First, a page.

Good question. Krugman’s conclusion is right on the money:

[T]he demonization of anyone who talks about the dangers of concentrated wealth is based on a misreading of both the past and the present. Such talk isn’t un-American; it’s very much in the American tradition.

Read his column here.

Mar 21, 2014
econ4org
Comments Off on Rent in a warming world

Rent in a warming world

Econ4’s James Boyce explains what rent’s got to do with climate change:

Read his piece here.

Mar 21, 2014
boyce
Comments Off on Energy efficiency takes off

Energy efficiency takes off

Some good news from the energy efficiency frontlines:

[I]nvestment in energy efficiency is large and growing: $300 billion in 2011 by companies and governments in 11 countries. That is the same as total investment in electricity generation from oil, gas and coal, though less than investment in renewable electricity plus renewable-energy subsidies. But it saves more in emissions of carbon dioxide than all the spending on renewables, and pays for itself.

Read more here.

Mar 21, 2014
boyce
Comments Off on Sharing revolution?

Sharing revolution?

Writing in the Times, Jeremy Rifkin strikes an optimistic note:

The unresolved question is, how will this economy of the future function when millions of people can make and share goods and services nearly free? The answer lies in the civil society, which consists of nonprofit organizations that attend to the things in life we make and share as a community. In dollar terms, the world of nonprofits is a powerful force. Nonprofit revenues grew at a robust rate of 41 percent — after adjusting for inflation — from 2000 to 2010, more than doubling the growth of gross domestic product.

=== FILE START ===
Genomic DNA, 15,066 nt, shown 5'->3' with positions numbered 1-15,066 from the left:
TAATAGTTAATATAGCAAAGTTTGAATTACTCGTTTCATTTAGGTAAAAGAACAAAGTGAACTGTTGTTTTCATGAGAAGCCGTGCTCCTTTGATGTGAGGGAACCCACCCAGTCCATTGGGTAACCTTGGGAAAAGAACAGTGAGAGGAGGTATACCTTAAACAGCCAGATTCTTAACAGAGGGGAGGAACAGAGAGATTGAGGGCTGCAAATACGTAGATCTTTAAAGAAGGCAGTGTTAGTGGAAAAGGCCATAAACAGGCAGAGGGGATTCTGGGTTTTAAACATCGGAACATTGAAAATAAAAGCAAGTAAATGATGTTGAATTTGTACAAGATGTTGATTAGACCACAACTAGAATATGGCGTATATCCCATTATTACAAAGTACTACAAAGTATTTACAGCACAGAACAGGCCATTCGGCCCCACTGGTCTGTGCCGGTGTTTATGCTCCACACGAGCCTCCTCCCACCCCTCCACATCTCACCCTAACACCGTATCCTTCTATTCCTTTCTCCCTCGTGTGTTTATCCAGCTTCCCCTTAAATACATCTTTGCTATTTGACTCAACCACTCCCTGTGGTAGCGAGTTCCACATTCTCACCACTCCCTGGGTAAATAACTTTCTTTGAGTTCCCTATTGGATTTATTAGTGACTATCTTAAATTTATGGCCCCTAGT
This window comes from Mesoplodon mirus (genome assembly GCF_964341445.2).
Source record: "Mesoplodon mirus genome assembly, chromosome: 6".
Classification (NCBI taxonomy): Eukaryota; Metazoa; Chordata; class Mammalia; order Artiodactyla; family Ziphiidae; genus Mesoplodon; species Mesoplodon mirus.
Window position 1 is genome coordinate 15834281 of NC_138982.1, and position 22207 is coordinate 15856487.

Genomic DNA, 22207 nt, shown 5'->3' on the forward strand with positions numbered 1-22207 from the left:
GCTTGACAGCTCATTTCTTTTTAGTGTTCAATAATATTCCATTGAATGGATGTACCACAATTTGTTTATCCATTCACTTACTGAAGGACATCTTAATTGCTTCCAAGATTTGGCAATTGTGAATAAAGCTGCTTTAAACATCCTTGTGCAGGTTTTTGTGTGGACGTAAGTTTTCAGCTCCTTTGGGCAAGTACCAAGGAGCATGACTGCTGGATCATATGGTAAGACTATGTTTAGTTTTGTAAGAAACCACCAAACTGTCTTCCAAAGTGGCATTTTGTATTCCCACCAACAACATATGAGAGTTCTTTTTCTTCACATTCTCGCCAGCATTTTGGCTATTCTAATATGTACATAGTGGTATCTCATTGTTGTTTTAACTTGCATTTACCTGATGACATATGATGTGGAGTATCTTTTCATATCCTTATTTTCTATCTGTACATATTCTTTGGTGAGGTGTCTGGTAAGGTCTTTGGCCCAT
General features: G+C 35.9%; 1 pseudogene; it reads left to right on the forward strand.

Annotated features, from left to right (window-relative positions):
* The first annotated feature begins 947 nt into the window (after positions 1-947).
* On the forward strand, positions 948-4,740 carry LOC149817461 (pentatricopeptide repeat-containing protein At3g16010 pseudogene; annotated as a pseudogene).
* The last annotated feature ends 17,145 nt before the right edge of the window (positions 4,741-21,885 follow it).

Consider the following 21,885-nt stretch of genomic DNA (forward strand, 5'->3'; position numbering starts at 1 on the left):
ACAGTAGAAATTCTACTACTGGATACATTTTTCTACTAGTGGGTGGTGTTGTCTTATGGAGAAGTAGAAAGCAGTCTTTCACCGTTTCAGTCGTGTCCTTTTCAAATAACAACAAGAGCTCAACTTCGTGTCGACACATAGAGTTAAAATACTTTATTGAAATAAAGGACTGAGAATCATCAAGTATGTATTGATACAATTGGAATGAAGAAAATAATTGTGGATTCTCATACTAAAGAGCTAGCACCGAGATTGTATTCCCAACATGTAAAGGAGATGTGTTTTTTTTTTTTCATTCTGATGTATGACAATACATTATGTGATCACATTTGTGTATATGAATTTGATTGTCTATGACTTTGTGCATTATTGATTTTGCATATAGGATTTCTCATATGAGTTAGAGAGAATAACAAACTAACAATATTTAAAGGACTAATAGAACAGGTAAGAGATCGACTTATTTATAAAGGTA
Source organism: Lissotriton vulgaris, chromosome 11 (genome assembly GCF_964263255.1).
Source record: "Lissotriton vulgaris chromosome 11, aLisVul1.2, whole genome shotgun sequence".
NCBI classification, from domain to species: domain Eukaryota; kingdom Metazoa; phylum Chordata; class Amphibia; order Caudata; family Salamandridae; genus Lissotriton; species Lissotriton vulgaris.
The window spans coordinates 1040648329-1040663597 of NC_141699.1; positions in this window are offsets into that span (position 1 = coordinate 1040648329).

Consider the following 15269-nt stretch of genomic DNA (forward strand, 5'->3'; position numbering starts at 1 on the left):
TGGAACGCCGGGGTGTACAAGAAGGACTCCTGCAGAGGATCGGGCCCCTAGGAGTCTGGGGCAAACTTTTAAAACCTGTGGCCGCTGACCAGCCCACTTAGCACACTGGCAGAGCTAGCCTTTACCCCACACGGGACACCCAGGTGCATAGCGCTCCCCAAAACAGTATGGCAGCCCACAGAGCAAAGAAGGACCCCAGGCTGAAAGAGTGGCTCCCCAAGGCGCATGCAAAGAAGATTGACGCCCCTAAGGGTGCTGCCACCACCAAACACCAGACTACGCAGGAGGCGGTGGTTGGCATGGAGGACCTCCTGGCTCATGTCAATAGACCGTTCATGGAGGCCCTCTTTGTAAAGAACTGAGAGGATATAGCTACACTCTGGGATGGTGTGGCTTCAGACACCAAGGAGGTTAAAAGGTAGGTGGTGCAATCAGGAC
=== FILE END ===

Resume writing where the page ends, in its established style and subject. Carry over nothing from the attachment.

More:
Read more here.

Mar 9, 2014
boyce
Comments Off on “Do we invest in students, or millionaires?”

“Do we invest in students, or millionaires?”

That’s the question posed by Senator Elizabeth Warren. She will introduce a bill to levy a minimum tax on incomes above $1 million (known as the “Buffet rule”), and devote the revenue to lowering interest payments on student debt:

Warren’s plan would allow students with outstanding student loans to refinance at lower rates. The cost of the change would be covered by a “dollar for dollar” effort where for “every dollar the Buffet rule brings in, we use that dollar to refinance student loan debt.”

Learn more here.